Rachael Denhollander on the power of Larry Nassar's manipulation

Ex-gymnast on Larry Nassar, new book

Former gymnast and sexual assault survivor Rachael Denhollander set off one of the largest investigations of its kind in U.S. history after she became the first to publicly accuse former USA Gymnastics team doctor Larry Nassar of abuse. More than 150 survivors later came forward, and Nassar was sentenced to up to 175 years in prison.

Denhollander recounted her experience with Nassar in her new book, "What is a Girl Worth?: My Story of Breaking the Silence and Exposing the Truth about Larry Nassar and USA Gymnastics." She also authored a children's book, called "How Much is a Little Girl Worth?"

Denhollander on Wednesday told "CBS This Morning" that Nassar abused her during her first appointment when she was 15 years old – but that she didn't know what to do. "I didn't just trust my abuser, I trusted the institutions that surrounded him. I trusted the community that surrounded him," she said. "I knew as I was laying there, I was not his first victim."

Her mother was in the room while she was abused, Denhollander said, adding that Nassar was so "skilled" at abuse that her mother didn't notice.

"He would block her view so she couldn't see what I was doing — of course, I didn't realize that," she said. "My thought process was, 'There's no way that someone hasn't described to MSU and to USAG what Larry's doing. If there's any question about this treatment, surely someone would do something.'"

Denhollander wrote in the book that she went through a similar experience in her church, and that "it also left me with a lesson I've never forgotten and had in fact taken into the exam room with Larry: If you can't prove it, don't speak up. Because it will cost you everything."

"That's a lesson every sexual assault survivor knows," Denhollander told "CBS This Morning." "We watch how sexual assault is discussed when it comes up in the political sphere, when it comes up with a prominent sports figure, and we see what people say about those survivors. We see how they rally around the person who's been the abuser, and we know it's not safe to speak up."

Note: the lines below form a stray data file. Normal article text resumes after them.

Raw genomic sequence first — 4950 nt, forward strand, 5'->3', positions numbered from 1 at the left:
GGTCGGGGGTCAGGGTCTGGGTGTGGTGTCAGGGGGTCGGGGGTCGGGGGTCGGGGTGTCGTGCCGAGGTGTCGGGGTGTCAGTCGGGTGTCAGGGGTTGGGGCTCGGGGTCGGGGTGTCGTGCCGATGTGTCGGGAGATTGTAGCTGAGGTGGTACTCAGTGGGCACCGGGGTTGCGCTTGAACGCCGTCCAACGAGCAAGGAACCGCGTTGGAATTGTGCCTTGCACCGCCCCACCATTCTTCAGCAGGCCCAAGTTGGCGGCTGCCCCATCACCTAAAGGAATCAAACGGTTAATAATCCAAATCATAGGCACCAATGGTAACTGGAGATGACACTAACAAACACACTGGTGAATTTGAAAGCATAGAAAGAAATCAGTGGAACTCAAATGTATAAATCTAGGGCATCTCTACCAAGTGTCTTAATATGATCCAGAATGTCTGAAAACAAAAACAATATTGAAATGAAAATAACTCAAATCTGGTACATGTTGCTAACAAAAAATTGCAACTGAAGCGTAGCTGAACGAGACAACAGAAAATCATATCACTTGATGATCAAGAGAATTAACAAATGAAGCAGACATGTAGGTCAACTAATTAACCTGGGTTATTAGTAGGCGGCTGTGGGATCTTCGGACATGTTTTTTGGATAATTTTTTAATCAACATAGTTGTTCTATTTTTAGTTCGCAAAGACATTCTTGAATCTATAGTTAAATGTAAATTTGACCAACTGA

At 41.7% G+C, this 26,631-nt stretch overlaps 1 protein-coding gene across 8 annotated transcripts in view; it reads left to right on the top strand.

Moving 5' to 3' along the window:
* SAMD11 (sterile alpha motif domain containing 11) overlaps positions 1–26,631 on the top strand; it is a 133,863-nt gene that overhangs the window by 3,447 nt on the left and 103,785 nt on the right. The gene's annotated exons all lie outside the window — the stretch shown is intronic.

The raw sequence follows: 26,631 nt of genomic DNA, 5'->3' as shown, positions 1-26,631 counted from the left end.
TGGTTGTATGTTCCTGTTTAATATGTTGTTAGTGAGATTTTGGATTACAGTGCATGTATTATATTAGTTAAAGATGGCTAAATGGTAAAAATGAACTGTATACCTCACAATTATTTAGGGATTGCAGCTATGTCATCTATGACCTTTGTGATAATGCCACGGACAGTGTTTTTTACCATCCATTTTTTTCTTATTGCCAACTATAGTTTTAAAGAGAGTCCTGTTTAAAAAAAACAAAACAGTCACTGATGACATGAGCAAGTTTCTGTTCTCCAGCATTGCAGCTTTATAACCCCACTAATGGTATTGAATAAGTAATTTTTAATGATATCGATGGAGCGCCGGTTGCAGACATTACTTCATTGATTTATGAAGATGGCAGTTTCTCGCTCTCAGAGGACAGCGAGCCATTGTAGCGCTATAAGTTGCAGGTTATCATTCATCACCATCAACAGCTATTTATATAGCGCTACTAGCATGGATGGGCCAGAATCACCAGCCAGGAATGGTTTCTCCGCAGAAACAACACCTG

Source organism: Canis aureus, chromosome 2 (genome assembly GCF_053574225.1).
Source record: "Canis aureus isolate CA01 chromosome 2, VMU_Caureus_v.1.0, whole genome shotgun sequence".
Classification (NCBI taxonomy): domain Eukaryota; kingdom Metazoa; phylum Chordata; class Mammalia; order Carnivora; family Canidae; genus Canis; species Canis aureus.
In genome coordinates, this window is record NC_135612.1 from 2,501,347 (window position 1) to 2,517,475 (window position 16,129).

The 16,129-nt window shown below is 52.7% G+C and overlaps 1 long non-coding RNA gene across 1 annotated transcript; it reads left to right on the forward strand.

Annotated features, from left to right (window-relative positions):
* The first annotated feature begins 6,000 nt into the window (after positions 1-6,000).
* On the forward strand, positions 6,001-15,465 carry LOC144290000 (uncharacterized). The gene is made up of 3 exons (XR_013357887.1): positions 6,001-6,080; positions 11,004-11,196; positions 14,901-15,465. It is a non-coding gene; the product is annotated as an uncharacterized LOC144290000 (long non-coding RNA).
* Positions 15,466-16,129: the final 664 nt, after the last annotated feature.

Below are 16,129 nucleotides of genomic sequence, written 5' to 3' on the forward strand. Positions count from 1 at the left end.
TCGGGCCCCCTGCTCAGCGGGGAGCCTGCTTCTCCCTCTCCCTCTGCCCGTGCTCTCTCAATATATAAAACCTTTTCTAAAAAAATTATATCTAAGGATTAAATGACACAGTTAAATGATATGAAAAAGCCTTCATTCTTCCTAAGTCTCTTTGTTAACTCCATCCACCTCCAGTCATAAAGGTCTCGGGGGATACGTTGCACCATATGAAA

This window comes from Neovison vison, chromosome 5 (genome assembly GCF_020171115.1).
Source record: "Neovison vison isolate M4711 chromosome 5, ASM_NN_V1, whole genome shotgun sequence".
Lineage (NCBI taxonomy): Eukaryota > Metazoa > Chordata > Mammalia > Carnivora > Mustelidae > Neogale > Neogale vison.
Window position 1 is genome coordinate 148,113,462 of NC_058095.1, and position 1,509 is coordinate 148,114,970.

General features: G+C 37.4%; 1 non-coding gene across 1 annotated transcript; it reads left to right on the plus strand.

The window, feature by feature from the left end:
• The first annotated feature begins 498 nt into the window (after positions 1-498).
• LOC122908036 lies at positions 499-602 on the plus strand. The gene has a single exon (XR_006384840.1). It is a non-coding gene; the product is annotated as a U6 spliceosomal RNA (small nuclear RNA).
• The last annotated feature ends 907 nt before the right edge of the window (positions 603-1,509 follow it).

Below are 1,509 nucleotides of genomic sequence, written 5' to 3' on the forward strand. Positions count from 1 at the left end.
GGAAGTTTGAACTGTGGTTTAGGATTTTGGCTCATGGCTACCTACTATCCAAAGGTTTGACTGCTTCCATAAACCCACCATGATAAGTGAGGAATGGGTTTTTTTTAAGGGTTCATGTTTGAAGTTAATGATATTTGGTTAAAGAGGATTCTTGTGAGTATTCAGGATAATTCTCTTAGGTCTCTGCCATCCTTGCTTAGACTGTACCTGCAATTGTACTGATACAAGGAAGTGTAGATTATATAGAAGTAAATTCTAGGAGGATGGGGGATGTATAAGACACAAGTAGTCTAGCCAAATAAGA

Denhollander said that her experience says a lot about American culture. "I think something else we really need to learn from this is that enablers don't look like a bunch of men sitting in a smoke-filled cigar room saying, 'We think child rape is fine and we're gonna let it go on,'" she said.

"More often than not, it's someone in our community who desires to do the right thing, but has not taken the time to learn what the right thing is, and doesn't understand the dynamics of abuse, so when they receive a disclosure, they respond in a way that silences the survivor and causes insurmountable damage," she continued.

Michigan State University, which was under a dozen state and federal investigations, told "CBS This Morning" in a statement that "for the investigations that have concluded, we are fully committed to accepting responsibility of change and accountability in the findings and reports."

But Denhollander doesn't think accountability has happened yet. "It absolutely has not happened, not with either organization," she said. "Every investigation that's been done, they have either refused to comply by not waiving attorney-client privilege and releasing the facts, or it's been done with significant arm twisting."

"Taking responsibility looks like what I require my little children to do," she added. "To say 'I am sorry that' and to identify the failures, and to identify the harm that was caused. And then to ask, 'How can I make it right?'"

Nassar's apology and guilty plea didn't mean much to her either, she said. "To hear Larry admit what he did was a gift that I really never thought I would get. It's a gift that most survivors don't get, and I don't take that for granted," she said. "That being said, I had reached a point where my healing was no longer dependent on that. Because when you're dealing with an abuser, you're dealing with a consummate manipulator. So I knew that my healing couldn't be dependent on what Larry said or did."

"I think what we saw with Larry is exactly what we needed to see," she added. "We saw the power of manipulation."

USA Gymnastics said their process for addressing reports of sexual misconduct is now "stronger and better defined," with changes like mandatory reporting and policies that set boundaries between staff and athletes.

But Denhollander said that isn't enough. "Their last two appointees were already under investigation in SafeSport for having abusive environments in their gym, and they didn't manage to catch that before they appointed them, or didn't think it was a problem before they put them in charge of athletes' safety," she said. 

"So, if you have to be told to do a background check on your appointees three years into the worst sexual assault scandal in sports history, I don't think you've learned very much."